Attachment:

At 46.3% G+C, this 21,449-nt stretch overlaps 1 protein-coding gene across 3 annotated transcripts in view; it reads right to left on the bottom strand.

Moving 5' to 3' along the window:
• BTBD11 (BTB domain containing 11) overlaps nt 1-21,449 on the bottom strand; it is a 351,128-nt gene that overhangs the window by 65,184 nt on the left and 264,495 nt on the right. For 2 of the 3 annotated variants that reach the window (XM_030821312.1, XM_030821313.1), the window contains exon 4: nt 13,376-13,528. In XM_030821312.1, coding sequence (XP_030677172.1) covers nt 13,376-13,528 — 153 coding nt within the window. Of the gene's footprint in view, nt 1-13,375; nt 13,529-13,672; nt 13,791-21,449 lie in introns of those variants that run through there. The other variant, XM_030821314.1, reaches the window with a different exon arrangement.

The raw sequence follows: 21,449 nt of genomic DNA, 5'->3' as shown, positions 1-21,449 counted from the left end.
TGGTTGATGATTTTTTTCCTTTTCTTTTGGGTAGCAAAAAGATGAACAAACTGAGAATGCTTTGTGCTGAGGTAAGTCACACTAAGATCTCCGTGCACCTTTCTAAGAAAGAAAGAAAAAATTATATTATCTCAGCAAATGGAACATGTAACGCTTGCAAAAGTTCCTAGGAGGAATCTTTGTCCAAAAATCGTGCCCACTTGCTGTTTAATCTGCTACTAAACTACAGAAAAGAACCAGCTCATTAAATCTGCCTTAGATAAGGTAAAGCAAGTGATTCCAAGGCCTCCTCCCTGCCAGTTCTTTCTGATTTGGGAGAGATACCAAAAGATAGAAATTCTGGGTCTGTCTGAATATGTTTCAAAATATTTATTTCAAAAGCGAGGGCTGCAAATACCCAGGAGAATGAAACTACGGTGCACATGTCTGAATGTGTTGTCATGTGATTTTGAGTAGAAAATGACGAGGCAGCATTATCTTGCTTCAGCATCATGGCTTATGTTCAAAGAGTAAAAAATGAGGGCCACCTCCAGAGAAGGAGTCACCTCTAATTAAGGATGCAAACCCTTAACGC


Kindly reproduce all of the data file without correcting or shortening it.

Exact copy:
At 46.3% G+C, this 21,449-nt stretch overlaps 1 protein-coding gene across 3 annotated transcripts in view; it reads right to left on the bottom strand.

Moving 5' to 3' along the window:
• BTBD11 (BTB domain containing 11) overlaps nt 1-21,449 on the bottom strand; it is a 351,128-nt gene that overhangs the window by 65,184 nt on the left and 264,495 nt on the right. For 2 of the 3 annotated variants that reach the window (XM_030821312.1, XM_030821313.1), the window contains exon 4: nt 13,376-13,528. In XM_030821312.1, coding sequence (XP_030677172.1) covers nt 13,376-13,528 — 153 coding nt within the window. Of the gene's footprint in view, nt 1-13,375; nt 13,529-13,672; nt 13,791-21,449 lie in introns of those variants that run through there. The other variant, XM_030821314.1, reaches the window with a different exon arrangement.

The raw sequence follows: 21,449 nt of genomic DNA, 5'->3' as shown, positions 1-21,449 counted from the left end.
TGGTTGATGATTTTTTTCCTTTTCTTTTGGGTAGCAAAAAGATGAACAAACTGAGAATGCTTTGTGCTGAGGTAAGTCACACTAAGATCTCCGTGCACCTTTCTAAGAAAGAAAGAAAAAATTATATTATCTCAGCAAATGGAACATGTAACGCTTGCAAAAGTTCCTAGGAGGAATCTTTGTCCAAAAATCGTGCCCACTTGCTGTTTAATCTGCTACTAAACTACAGAAAAGAACCAGCTCATTAAATCTGCCTTAGATAAGGTAAAGCAAGTGATTCCAAGGCCTCCTCCCTGCCAGTTCTTTCTGATTTGGGAGAGATACCAAAAGATAGAAATTCTGGGTCTGTCTGAATATGTTTCAAAATATTTATTTCAAAAGCGAGGGCTGCAAATACCCAGGAGAATGAAACTACGGTGCACATGTCTGAATGTGTTGTCATGTGATTTTGAGTAGAAAATGACGAGGCAGCATTATCTTGCTTCAGCATCATGGCTTATGTTCAAAGAGTAAAAAATGAGGGCCACCTCCAGAGAAGGAGTCACCTCTAATTAAGGATGCAAACCCTTAACGC